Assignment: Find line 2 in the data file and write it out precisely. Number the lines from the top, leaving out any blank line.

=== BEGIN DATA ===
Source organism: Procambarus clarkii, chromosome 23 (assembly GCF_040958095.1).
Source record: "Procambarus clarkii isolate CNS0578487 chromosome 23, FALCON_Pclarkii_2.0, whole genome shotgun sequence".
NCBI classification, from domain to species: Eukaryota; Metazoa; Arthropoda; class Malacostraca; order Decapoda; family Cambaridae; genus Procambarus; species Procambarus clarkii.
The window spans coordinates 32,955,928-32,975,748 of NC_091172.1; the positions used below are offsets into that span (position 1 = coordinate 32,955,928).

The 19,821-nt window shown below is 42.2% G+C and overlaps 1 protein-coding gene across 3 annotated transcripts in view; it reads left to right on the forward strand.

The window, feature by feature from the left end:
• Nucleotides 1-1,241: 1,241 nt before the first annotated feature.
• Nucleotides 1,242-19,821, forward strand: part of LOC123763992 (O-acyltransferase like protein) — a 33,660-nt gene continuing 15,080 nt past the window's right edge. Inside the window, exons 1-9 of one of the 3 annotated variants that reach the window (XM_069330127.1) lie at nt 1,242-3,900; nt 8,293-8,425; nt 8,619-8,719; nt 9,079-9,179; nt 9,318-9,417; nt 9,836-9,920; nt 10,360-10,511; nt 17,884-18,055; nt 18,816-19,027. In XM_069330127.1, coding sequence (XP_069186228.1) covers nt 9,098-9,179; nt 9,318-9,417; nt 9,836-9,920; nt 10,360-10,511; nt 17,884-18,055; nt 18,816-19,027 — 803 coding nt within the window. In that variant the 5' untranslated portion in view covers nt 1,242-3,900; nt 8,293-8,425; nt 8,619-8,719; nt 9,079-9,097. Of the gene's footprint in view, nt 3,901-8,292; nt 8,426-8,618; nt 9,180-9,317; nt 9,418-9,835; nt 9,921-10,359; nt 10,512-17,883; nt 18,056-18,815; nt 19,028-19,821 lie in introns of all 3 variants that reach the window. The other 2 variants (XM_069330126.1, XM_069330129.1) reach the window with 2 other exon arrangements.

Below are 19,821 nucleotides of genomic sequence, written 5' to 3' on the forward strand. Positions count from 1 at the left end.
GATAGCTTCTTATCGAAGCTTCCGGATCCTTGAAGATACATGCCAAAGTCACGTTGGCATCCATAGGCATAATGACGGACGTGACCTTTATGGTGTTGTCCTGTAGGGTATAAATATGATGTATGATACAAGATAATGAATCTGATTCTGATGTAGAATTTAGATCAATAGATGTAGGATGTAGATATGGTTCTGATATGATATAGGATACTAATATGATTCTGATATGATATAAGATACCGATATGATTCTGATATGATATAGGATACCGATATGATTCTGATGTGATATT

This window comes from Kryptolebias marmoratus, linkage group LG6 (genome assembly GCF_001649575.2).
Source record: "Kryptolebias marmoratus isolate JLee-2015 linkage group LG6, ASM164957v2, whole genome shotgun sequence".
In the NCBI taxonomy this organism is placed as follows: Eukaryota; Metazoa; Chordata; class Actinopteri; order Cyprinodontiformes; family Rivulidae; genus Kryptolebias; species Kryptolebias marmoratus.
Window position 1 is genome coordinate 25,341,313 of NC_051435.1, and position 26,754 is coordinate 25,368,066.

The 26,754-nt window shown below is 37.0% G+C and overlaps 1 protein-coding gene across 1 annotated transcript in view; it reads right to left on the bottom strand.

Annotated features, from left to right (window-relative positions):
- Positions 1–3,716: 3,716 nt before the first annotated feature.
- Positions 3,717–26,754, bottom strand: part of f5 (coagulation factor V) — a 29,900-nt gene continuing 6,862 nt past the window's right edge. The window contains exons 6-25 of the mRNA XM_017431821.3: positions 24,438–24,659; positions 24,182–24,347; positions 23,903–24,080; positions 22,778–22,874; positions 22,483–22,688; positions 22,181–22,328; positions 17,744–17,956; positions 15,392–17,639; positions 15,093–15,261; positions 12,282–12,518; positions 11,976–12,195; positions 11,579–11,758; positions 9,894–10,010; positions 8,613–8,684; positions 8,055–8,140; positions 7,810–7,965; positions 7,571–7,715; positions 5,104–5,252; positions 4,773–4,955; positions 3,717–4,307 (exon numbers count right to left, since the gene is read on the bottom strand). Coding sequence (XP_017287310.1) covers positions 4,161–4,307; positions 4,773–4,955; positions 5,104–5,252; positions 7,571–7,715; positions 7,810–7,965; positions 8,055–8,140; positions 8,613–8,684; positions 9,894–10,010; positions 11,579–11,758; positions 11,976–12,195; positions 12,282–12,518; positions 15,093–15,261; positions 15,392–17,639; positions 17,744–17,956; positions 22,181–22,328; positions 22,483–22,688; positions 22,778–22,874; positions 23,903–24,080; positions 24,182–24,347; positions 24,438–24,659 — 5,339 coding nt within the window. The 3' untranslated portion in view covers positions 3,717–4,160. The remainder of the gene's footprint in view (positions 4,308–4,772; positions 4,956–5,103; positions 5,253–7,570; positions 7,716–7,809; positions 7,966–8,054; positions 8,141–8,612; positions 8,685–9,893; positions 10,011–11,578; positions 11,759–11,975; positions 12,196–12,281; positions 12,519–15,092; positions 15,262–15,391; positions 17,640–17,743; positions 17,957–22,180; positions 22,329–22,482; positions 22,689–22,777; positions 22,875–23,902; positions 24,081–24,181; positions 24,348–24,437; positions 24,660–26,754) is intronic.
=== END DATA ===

Source record: "Procambarus clarkii isolate CNS0578487 chromosome 23, FALCON_Pclarkii_2.0, whole genome shotgun sequence".